Deciphering Qualification Rules for the Second World Baseball Classic
- Submitted by: admin
- culture an traditions
- 02 / 26 / 2009
In 2006, the Classic was an all-tournament game: each team played one match versus each opponent, three matches per group. Ties were decided using a complex rule based on runs scored and allowed.
An expert writing for the International Baseball Amateur Federation (IBAF) website, Barry M. Blooms, notes that this time there will be changes.
In each group of four, the two winners of the first games play each other, while the two losers do the same. The one team that loses their first two matches will be eliminated, and the one team that wins the first two matches automatically moves on. With the fate of two teams decided, the remaining two teams (both with a 1-1 record) play a fifth game that decides the second team from the group to advance and to be eliminated. The last match, between the two winners, will define the placings for the next round.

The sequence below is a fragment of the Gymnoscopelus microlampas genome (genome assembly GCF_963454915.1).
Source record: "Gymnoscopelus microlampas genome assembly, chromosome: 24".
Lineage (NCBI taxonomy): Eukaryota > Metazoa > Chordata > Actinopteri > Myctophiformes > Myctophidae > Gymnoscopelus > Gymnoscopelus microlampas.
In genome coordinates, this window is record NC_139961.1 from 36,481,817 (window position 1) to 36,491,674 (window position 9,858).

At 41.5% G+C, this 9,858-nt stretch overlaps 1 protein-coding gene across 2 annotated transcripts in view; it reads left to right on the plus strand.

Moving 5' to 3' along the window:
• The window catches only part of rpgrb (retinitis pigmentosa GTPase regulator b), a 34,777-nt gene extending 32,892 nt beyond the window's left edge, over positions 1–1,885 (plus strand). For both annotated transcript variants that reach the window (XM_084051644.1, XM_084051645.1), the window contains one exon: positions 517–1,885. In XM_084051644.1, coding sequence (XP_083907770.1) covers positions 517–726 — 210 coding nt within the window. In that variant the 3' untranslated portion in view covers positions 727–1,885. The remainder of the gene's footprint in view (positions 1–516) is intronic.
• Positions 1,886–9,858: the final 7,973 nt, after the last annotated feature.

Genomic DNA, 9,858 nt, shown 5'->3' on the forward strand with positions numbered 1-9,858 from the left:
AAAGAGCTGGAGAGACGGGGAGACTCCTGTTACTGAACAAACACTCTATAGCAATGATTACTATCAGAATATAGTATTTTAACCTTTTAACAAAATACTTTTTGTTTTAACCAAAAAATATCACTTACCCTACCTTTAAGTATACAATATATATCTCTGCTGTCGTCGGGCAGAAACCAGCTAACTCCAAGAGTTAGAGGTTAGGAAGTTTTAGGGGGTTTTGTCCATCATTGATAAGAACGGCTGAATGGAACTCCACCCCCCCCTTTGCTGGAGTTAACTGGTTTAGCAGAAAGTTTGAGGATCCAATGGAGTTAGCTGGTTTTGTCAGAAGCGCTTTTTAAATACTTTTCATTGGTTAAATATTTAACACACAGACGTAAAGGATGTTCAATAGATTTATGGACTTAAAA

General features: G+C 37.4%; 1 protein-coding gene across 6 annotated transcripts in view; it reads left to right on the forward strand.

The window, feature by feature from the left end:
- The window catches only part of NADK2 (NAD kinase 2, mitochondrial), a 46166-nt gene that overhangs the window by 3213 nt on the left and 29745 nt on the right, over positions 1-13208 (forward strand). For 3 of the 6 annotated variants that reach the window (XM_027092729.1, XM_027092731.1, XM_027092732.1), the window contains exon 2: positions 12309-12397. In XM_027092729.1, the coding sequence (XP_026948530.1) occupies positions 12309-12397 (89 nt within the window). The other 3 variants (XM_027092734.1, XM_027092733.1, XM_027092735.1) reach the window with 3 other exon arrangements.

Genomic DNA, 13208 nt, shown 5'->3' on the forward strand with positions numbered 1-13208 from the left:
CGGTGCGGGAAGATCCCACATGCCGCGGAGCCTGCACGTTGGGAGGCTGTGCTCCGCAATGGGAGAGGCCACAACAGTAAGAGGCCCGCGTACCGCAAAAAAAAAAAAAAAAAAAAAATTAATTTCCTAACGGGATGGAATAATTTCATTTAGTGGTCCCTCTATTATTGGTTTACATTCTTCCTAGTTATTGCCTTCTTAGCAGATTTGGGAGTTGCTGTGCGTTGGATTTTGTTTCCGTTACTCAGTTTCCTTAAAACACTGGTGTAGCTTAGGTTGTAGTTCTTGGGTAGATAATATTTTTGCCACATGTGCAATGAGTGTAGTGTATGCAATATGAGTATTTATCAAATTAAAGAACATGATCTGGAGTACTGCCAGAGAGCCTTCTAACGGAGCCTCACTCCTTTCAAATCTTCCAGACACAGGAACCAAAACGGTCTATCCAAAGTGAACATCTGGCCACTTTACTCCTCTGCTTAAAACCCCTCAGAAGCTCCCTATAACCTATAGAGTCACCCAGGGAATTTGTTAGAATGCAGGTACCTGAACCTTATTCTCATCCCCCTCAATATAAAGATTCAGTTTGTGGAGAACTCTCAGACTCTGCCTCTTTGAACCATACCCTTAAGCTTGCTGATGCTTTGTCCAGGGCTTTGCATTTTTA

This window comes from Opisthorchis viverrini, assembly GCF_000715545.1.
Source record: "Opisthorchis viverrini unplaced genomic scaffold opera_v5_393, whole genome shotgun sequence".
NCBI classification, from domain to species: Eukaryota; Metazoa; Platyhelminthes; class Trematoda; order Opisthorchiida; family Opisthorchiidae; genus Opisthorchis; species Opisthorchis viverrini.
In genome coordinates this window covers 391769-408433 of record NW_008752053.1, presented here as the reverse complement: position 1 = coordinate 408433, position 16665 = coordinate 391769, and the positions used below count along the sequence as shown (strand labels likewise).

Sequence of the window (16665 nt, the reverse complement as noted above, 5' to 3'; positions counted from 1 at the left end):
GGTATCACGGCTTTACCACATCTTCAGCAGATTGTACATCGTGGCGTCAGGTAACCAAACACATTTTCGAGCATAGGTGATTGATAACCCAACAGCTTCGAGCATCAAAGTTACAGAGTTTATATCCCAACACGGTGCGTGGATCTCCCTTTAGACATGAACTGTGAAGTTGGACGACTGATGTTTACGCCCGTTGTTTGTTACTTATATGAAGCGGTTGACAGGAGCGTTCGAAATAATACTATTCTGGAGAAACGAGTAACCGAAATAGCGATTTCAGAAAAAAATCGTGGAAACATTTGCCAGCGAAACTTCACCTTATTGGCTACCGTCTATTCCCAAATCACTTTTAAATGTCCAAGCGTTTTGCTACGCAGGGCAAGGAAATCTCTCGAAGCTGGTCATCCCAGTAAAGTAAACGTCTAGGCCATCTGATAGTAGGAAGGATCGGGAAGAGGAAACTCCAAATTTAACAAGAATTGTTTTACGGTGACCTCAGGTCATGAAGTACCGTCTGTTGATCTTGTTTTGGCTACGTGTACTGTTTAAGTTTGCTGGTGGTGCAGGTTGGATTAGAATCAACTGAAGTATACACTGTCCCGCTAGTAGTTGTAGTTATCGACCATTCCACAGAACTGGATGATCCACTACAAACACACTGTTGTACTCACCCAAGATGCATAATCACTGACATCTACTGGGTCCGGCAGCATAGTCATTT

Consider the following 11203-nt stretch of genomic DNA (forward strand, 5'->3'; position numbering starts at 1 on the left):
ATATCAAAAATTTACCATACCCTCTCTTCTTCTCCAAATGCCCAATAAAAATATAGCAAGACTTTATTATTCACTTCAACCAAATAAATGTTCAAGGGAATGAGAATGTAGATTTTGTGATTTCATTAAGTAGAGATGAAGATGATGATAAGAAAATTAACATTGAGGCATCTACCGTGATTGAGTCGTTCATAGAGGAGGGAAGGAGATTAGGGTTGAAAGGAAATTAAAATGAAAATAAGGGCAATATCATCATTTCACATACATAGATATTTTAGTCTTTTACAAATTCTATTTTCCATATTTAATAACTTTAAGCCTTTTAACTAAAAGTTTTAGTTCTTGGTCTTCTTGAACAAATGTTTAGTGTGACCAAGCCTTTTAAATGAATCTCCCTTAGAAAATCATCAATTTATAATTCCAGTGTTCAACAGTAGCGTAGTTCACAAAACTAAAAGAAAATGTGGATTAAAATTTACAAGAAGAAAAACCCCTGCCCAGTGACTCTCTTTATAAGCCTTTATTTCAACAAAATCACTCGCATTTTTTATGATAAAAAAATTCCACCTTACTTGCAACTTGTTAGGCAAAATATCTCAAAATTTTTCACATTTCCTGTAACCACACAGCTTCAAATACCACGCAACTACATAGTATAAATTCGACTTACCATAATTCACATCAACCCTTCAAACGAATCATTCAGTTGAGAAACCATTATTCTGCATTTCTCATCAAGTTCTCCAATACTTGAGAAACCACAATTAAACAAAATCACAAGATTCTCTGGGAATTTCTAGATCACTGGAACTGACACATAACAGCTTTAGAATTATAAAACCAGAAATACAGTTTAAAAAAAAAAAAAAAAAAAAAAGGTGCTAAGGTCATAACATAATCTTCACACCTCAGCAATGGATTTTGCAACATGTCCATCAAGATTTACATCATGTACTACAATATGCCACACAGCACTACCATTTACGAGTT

In this way, what happened at the First Classic will be avoided, when the US, Mexico and Japan ended their group all tied with a 1-2 record. Japan moved on because its pitchers only allowed five runs, as did the Americans, but in fewer innings.
Another change is derived from Schiller’s rule. If a game remains tied after 12 innings, the following innings will be played with runners starting on 1st and 2nd bases.
In addition, this year pitchers will be given an increase in the throwing limit: 70 during the first round, 85 in the second, and 100 in the semifinal and final matches.
If after the 7th inning, a team is ahead by 10 runs, a baseball knock out (KO) will be declared and a super KO, if after the 5th inning, a team is ahead by 15 runs.
Japan defeated Australia in Osaka 8-2, in a practice match where Ichiro Zuzuki batted 4-1 with an infield hit and scored a run; and Akinori Iwamura batted in two players.